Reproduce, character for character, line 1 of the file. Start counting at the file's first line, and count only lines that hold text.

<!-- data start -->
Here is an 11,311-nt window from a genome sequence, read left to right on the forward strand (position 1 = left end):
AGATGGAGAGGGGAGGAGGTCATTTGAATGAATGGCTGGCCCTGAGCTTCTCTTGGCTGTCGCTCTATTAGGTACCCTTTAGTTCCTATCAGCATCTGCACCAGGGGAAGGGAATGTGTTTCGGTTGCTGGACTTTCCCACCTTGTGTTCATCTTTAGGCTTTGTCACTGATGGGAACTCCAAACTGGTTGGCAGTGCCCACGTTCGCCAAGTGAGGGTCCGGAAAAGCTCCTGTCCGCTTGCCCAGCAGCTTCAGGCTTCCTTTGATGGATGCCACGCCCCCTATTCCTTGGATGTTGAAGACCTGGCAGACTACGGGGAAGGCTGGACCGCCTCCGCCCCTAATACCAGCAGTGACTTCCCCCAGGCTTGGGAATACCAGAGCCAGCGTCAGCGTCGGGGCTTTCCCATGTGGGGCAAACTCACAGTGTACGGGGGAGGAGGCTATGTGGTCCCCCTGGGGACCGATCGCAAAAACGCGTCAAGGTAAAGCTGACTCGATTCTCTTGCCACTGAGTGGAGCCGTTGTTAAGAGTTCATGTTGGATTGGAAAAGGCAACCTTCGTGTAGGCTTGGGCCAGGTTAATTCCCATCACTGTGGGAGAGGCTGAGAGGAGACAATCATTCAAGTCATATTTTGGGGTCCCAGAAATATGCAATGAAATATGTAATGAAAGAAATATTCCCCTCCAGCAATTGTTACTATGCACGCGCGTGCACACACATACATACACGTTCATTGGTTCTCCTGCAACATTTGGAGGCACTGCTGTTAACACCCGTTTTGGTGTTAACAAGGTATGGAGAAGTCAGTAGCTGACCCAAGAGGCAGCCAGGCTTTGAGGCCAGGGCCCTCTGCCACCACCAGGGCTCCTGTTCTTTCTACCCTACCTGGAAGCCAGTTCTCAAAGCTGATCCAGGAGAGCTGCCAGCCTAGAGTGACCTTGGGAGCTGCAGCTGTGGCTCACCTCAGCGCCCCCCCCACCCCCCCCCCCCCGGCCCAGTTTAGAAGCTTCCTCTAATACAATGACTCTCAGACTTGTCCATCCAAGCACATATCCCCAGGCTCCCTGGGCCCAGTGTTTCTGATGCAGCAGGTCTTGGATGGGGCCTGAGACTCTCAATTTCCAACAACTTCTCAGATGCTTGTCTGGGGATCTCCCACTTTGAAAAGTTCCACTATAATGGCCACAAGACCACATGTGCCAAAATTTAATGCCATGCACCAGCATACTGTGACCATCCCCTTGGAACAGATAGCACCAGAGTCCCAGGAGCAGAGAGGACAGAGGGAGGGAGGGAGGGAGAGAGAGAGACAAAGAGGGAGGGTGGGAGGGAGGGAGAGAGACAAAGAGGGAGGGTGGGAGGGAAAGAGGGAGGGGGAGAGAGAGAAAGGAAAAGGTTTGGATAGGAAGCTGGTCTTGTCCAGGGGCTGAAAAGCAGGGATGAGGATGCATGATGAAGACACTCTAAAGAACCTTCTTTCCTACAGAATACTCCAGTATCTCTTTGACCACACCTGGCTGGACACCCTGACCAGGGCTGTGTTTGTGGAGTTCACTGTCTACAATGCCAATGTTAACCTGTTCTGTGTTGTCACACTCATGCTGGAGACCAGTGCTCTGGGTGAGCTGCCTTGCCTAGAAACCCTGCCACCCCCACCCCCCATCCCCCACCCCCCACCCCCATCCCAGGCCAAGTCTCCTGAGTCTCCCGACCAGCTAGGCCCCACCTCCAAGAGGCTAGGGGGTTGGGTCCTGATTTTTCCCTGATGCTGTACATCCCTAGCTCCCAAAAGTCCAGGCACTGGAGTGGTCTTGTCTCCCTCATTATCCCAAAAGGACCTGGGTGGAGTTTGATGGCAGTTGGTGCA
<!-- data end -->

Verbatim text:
Here is an 11,311-nt window from a genome sequence, read left to right on the forward strand (position 1 = left end):